The media seems to have forgotten one of its favorite words of last year – Ebola – as stories from ISIS threats to Brian Williams’s memory have overtaken the news cycle. The reality is that the disease is still very much real and very much a threat to nations outside of the United States. The approximate number of twenty-four Ebola cases that have been treated in Europe and the United States pales in comparison to the number of infected patients in the African countries from which the disease originated. Of these twenty-four individuals, the majority were health aid workers who contracted the disease in West Africa and only developed symptoms once they were back in their respective countries, where they received treatment. There were only five deaths among these limited cases that lay outside of those countries truly affected by the outbreak.
BBC News offered some background on the disease, reporting that since its introduction, there has typically been less than 500 cases every year. Between 1979 and 1994, there was not a single case of Ebola. Of the cases there have been, the majority have been limited to the countries of Liberia, Guinea and Sierra Leone, according to the World Health Organization. The current outbreak, however, is categorized as the largest in the disease’s history since its discovery in 1976, with nearly 23,000 cases and approximately 9,000 deaths. In all likelihood, these statistics are likely lower than the true figures since it is difficult to collect such data.
A small glimmer of hope may have emerged in response to these devastating figures, as an experimental antiviral drug known as Favipiravir has been tested in West Africa, showing the most promising results amidst the outbreak. Originally created by a Japanese company known as Toyama Chemical, the drug’s intended treatment was for flu symptoms, but it has also been found to treat other diseases, notably, Ebola. The Associated Press has reported that the drug was tested on sixty-nine adults and teens in Guinea, producing a survival rate of eighty-five percent. While not much of a change from the previous level of seventy percent from two months ago, it is still a measurable increase. However, it is not quite the miracle drug that will eradicate the disease, due to the fact that it only seems to have an effect on those whose virus levels are still low at the time of consumption. For those who received it later in the progression of the disease, the drug showed no effect. As with all experimental drugs, more research needs to be done so as to affirm its validity in serving as a treatment for the disease.
Unfortunately, it is not as simple as creating a drug that will cure the disease. Administering the drug will prove to be the most difficult task. Many local communities throughout the afflicted areas harbor suspicion towards outside intervention in their affairs, and therefore efforts to eradicate the disease have been mired. The more remote areas will be the most difficult to locate and administer treatment to, especially as the rainy season begins, rendering access nearly impossible.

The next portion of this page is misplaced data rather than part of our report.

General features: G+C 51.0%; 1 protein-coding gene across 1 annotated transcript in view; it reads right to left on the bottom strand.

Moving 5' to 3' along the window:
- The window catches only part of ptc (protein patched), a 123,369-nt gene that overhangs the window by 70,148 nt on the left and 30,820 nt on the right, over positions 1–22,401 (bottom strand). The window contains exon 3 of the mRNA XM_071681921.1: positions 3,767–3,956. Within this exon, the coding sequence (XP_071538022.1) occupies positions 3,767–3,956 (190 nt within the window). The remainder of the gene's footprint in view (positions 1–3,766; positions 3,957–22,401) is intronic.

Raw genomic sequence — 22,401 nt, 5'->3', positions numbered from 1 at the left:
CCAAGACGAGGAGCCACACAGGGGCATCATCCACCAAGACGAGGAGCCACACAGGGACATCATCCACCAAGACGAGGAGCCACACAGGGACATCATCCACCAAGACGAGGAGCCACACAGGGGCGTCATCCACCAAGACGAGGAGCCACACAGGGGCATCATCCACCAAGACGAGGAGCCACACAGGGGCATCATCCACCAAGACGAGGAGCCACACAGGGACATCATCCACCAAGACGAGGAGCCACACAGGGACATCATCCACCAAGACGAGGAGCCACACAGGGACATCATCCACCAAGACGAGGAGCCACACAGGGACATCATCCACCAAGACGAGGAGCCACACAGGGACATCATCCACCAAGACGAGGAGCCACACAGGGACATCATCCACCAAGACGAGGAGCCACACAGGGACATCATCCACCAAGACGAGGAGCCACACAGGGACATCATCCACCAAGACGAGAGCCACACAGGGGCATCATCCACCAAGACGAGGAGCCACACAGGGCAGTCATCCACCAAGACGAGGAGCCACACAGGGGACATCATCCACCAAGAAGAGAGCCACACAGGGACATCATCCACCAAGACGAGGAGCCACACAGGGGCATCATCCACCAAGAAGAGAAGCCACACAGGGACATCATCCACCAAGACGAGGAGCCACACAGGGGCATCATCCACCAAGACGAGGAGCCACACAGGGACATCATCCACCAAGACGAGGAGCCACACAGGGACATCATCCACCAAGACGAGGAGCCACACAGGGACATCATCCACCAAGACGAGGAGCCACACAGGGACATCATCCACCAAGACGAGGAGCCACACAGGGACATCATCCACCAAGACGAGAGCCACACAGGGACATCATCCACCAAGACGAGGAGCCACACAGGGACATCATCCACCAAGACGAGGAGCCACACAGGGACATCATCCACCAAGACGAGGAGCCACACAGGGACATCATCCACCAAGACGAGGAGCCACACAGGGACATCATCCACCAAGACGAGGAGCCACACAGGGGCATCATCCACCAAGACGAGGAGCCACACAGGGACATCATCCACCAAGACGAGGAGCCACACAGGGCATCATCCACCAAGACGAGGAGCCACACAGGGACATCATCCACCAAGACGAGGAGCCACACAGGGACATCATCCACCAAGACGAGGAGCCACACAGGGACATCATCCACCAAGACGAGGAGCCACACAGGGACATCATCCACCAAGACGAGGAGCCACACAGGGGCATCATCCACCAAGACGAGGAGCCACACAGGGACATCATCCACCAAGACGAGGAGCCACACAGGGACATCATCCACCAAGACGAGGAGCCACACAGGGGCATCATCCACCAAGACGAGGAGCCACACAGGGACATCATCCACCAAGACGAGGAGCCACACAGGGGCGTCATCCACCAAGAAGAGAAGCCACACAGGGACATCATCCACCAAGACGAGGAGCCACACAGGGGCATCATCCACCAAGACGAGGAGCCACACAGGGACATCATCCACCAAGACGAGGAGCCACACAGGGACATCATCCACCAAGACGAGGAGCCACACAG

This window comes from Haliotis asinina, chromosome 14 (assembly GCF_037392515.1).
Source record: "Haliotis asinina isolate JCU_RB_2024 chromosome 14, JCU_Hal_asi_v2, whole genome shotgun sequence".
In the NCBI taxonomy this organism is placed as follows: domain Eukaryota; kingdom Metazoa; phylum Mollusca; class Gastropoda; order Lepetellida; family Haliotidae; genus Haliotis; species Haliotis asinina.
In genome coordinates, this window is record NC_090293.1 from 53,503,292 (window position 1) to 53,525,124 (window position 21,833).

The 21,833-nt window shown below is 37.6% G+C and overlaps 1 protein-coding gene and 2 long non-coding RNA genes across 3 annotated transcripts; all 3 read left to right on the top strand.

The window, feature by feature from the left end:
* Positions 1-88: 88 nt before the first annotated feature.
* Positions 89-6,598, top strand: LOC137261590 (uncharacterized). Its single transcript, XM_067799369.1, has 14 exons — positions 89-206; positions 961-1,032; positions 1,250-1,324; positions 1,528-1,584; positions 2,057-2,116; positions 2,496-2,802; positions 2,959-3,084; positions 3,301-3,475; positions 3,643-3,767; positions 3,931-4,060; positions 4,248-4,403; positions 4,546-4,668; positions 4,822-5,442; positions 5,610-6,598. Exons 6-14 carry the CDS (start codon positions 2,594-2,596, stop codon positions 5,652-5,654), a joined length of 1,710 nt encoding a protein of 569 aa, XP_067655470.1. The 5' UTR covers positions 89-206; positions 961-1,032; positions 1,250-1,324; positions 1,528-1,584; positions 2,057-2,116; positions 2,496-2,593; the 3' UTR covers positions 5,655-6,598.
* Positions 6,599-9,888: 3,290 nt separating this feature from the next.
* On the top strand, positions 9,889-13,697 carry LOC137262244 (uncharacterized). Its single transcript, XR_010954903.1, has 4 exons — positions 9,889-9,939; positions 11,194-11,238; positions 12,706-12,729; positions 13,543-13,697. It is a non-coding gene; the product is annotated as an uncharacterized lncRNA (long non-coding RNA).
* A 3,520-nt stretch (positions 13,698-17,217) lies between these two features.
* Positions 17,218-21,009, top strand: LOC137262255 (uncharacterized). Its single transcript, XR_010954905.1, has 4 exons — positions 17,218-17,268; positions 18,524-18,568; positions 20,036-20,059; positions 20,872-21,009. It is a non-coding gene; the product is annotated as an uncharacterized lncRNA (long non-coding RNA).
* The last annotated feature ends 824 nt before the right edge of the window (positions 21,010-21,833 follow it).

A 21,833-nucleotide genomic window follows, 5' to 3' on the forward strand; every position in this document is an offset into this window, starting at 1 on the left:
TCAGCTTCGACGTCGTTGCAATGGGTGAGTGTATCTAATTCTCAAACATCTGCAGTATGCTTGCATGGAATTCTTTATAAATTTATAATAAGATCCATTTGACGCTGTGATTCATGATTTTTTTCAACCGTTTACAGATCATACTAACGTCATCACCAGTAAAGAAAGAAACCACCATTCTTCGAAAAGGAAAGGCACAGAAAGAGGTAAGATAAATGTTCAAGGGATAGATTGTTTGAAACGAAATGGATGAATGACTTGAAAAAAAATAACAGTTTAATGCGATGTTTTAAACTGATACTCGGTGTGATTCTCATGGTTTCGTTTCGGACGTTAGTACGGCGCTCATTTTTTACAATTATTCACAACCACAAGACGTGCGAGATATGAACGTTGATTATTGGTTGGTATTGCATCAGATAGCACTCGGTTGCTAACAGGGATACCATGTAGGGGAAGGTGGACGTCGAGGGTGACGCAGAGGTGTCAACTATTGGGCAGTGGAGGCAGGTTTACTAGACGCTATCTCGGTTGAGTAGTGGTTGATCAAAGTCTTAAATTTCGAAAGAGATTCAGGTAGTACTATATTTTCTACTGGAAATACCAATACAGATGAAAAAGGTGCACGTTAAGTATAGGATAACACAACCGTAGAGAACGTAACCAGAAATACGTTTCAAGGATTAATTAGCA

Not all situations are this bleak, however. As NBC News reports, schools in Liberia have reopened after a six-month cessation. The Centers for Disease Control and Prevention plans on administering another Ebola vaccine trial in Sierra Leone, a country that at this time is experiencing the worst of the breakout. The vaccine, created by researchers from the U.S. and Canadian governments, is designed to expose the immune system to small portions of Ebola in order to train it to recognize the virus. It will be tested on those not yet infected, including the 6,000 doctors, nurses, and ambulance drivers that are helping to fight the disease in Sierra Leone.
Some countries in West Africa have been successful in their efforts for reasons other than experimental drugs. Nigeria, for example, has been declared Ebola free by the World Health Organization. The example set by Nigeria’s response to the disease is one that the W.H.O. feels should be the archetype of how affected nations such as Guinea, Liberia and Sierra Leone should handle the outbreak. The key course of action undertaken by Nigeria was isolation, proving to be the most effective way to keep the disease from spreading. The W.H.O. cites other behaviors as responsible for the success of Nigeria as well, such as the fast response and coordination of public health authorities and international organizations. Equally important was the investigative work done to trace the disease and its point of contact with the people (which was a large proponent of Mali’s successful fight against the disease). With the impending threat posed by the nations surrounding it, Nigeria is not completely out of the woods, but their proactivity has set them miles ahead. Ultimately, what these cases tell us is that reaction time is directly correlated to the success of the nation in handling and hopefully, eradicating Ebola.
The abilities of these West African countries give hope and credibility to the idea that this disease can be stopped. Dr. Anne Schuchat, the director of CDC’s National Center for Immunization and Respiratory Diseases, is optimistic not only about the potentialities of the new vaccination breakthroughs, but also the connections that the aid will form with the afflicted areas: “CDC is interested in helping strengthen the research capacity in-country and working on partnerships. We really hope to help with their resilience and recovery.” In creating a strong and stable health care system in the West African nations, the hope is that future epidemics will be isolated and controlled so that such devastating statistics will be a thing of the past, not an accepted reality of the future.